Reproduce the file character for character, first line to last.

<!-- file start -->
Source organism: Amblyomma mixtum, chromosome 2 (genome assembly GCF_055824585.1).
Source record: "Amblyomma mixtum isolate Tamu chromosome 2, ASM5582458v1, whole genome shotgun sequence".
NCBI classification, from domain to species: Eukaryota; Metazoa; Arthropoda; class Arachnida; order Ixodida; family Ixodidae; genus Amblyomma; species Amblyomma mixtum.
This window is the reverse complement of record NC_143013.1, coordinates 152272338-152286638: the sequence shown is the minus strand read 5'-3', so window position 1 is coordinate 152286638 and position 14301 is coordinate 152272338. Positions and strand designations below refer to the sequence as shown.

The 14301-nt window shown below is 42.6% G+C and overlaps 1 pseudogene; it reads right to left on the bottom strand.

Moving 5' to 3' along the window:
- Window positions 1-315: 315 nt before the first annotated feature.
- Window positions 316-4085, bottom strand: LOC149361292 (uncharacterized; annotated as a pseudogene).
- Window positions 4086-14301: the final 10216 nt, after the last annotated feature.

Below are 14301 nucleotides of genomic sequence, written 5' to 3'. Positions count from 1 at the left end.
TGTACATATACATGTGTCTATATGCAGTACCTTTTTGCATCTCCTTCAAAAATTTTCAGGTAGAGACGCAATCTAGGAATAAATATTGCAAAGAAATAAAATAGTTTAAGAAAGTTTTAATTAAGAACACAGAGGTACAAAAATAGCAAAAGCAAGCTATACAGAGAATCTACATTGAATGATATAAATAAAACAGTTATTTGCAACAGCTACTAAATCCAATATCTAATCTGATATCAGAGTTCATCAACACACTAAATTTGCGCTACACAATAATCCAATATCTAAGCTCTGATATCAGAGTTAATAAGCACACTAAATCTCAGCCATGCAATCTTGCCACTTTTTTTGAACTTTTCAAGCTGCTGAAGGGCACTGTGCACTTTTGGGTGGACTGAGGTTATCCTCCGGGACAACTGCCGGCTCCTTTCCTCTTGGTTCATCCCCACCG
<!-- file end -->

Source organism: Amblyomma mixtum, chromosome 2 (genome assembly GCF_055824585.1).
Source record: "Amblyomma mixtum isolate Tamu chromosome 2, ASM5582458v1, whole genome shotgun sequence".
NCBI classification, from domain to species: Eukaryota; Metazoa; Arthropoda; class Arachnida; order Ixodida; family Ixodidae; genus Amblyomma; species Amblyomma mixtum.
This window is the reverse complement of record NC_143013.1, coordinates 152272338-152286638: the sequence shown is the minus strand read 5'-3', so window position 1 is coordinate 152286638 and position 14301 is coordinate 152272338. Positions and strand designations below refer to the sequence as shown.

The 14301-nt window shown below is 42.6% G+C and overlaps 1 pseudogene; it reads right to left on the bottom strand.

Moving 5' to 3' along the window:
- Window positions 1-315: 315 nt before the first annotated feature.
- Window positions 316-4085, bottom strand: LOC149361292 (uncharacterized; annotated as a pseudogene).
- Window positions 4086-14301: the final 10216 nt, after the last annotated feature.

Below are 14301 nucleotides of genomic sequence, written 5' to 3'. Positions count from 1 at the left end.
TGTACATATACATGTGTCTATATGCAGTACCTTTTTGCATCTCCTTCAAAAATTTTCAGGTAGAGACGCAATCTAGGAATAAATATTGCAAAGAAATAAAATAGTTTAAGAAAGTTTTAATTAAGAACACAGAGGTACAAAAATAGCAAAAGCAAGCTATACAGAGAATCTACATTGAATGATATAAATAAAACAGTTATTTGCAACAGCTACTAAATCCAATATCTAATCTGATATCAGAGTTCATCAACACACTAAATTTGCGCTACACAATAATCCAATATCTAAGCTCTGATATCAGAGTTAATAAGCACACTAAATCTCAGCCATGCAATCTTGCCACTTTTTTTGAACTTTTCAAGCTGCTGAAGGGCACTGTGCACTTTTGGGTGGACTGAGGTTATCCTCCGGGACAACTGCCGGCTCCTTTCCTCTTGGTTCATCCCCACCG